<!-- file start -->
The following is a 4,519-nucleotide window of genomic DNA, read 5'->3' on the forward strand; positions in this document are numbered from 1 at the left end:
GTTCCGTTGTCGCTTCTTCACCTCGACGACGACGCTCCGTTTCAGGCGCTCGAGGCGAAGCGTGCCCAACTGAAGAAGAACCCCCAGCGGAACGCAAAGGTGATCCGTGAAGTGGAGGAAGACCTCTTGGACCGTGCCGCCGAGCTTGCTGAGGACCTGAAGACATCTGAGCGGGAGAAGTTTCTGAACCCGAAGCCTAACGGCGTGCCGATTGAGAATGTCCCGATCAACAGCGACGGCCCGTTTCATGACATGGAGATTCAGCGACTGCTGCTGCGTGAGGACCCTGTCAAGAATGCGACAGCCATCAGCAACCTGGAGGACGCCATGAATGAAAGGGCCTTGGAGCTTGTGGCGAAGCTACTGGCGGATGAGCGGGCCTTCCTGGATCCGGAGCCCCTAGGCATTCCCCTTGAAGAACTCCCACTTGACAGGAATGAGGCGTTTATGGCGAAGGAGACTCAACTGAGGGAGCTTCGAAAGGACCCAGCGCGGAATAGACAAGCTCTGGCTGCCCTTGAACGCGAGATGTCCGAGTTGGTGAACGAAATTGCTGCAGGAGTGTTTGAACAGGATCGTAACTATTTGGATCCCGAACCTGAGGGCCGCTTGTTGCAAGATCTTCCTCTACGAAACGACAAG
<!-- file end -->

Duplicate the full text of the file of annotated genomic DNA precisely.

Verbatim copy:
The following is a 4,519-nucleotide window of genomic DNA, read 5'->3' on the forward strand; positions in this document are numbered from 1 at the left end:
GTTCCGTTGTCGCTTCTTCACCTCGACGACGACGCTCCGTTTCAGGCGCTCGAGGCGAAGCGTGCCCAACTGAAGAAGAACCCCCAGCGGAACGCAAAGGTGATCCGTGAAGTGGAGGAAGACCTCTTGGACCGTGCCGCCGAGCTTGCTGAGGACCTGAAGACATCTGAGCGGGAGAAGTTTCTGAACCCGAAGCCTAACGGCGTGCCGATTGAGAATGTCCCGATCAACAGCGACGGCCCGTTTCATGACATGGAGATTCAGCGACTGCTGCTGCGTGAGGACCCTGTCAAGAATGCGACAGCCATCAGCAACCTGGAGGACGCCATGAATGAAAGGGCCTTGGAGCTTGTGGCGAAGCTACTGGCGGATGAGCGGGCCTTCCTGGATCCGGAGCCCCTAGGCATTCCCCTTGAAGAACTCCCACTTGACAGGAATGAGGCGTTTATGGCGAAGGAGACTCAACTGAGGGAGCTTCGAAAGGACCCAGCGCGGAATAGACAAGCTCTGGCTGCCCTTGAACGCGAGATGTCCGAGTTGGTGAACGAAATTGCTGCAGGAGTGTTTGAACAGGATCGTAACTATTTGGATCCCGAACCTGAGGGCCGCTTGTTGCAAGATCTTCCTCTACGAAACGACAAG